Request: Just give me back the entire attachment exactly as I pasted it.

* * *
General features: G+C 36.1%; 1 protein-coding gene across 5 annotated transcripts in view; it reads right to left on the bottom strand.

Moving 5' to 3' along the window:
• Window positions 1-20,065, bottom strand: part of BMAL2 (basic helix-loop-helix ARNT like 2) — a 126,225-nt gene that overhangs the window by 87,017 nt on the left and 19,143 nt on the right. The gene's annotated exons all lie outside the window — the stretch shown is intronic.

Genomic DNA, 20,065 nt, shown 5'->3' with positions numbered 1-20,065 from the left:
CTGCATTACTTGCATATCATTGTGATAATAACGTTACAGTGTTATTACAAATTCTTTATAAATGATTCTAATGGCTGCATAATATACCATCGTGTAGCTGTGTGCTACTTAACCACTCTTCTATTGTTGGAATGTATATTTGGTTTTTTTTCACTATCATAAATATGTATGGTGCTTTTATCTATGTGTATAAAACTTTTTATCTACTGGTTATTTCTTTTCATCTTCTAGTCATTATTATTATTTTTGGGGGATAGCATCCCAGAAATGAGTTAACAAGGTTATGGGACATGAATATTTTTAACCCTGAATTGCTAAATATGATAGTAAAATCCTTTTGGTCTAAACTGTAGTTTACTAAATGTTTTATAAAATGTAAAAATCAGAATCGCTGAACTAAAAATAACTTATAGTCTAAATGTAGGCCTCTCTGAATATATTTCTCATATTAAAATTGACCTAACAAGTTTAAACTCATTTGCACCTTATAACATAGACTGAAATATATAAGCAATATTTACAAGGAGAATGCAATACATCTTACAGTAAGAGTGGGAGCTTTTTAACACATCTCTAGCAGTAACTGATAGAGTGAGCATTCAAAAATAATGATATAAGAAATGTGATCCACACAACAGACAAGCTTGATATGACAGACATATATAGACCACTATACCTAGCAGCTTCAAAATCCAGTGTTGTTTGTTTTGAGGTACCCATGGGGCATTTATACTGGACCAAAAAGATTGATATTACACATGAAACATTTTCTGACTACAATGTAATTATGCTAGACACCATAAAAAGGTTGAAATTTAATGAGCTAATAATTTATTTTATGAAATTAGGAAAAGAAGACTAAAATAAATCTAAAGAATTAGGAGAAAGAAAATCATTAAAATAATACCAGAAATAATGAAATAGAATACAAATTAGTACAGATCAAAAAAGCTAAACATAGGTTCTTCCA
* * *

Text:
General features: G+C 36.1%; 1 protein-coding gene across 5 annotated transcripts in view; it reads right to left on the bottom strand.

Moving 5' to 3' along the window:
• Window positions 1-20,065, bottom strand: part of BMAL2 (basic helix-loop-helix ARNT like 2) — a 126,225-nt gene that overhangs the window by 87,017 nt on the left and 19,143 nt on the right. The gene's annotated exons all lie outside the window — the stretch shown is intronic.

Genomic DNA, 20,065 nt, shown 5'->3' with positions numbered 1-20,065 from the left:
CTGCATTACTTGCATATCATTGTGATAATAACGTTACAGTGTTATTACAAATTCTTTATAAATGATTCTAATGGCTGCATAATATACCATCGTGTAGCTGTGTGCTACTTAACCACTCTTCTATTGTTGGAATGTATATTTGGTTTTTTTTCACTATCATAAATATGTATGGTGCTTTTATCTATGTGTATAAAACTTTTTATCTACTGGTTATTTCTTTTCATCTTCTAGTCATTATTATTATTTTTGGGGGATAGCATCCCAGAAATGAGTTAACAAGGTTATGGGACATGAATATTTTTAACCCTGAATTGCTAAATATGATAGTAAAATCCTTTTGGTCTAAACTGTAGTTTACTAAATGTTTTATAAAATGTAAAAATCAGAATCGCTGAACTAAAAATAACTTATAGTCTAAATGTAGGCCTCTCTGAATATATTTCTCATATTAAAATTGACCTAACAAGTTTAAACTCATTTGCACCTTATAACATAGACTGAAATATATAAGCAATATTTACAAGGAGAATGCAATACATCTTACAGTAAGAGTGGGAGCTTTTTAACACATCTCTAGCAGTAACTGATAGAGTGAGCATTCAAAAATAATGATATAAGAAATGTGATCCACACAACAGACAAGCTTGATATGACAGACATATATAGACCACTATACCTAGCAGCTTCAAAATCCAGTGTTGTTTGTTTTGAGGTACCCATGGGGCATTTATACTGGACCAAAAAGATTGATATTACACATGAAACATTTTCTGACTACAATGTAATTATGCTAGACACCATAAAAAGGTTGAAATTTAATGAGCTAATAATTTATTTTATGAAATTAGGAAAAGAAGACTAAAATAAATCTAAAGAATTAGGAGAAAGAAAATCATTAAAATAATACCAGAAATAATGAAATAGAATACAAATTAGTACAGATCAAAAAAGCTAAACATAGGTTCTTCCA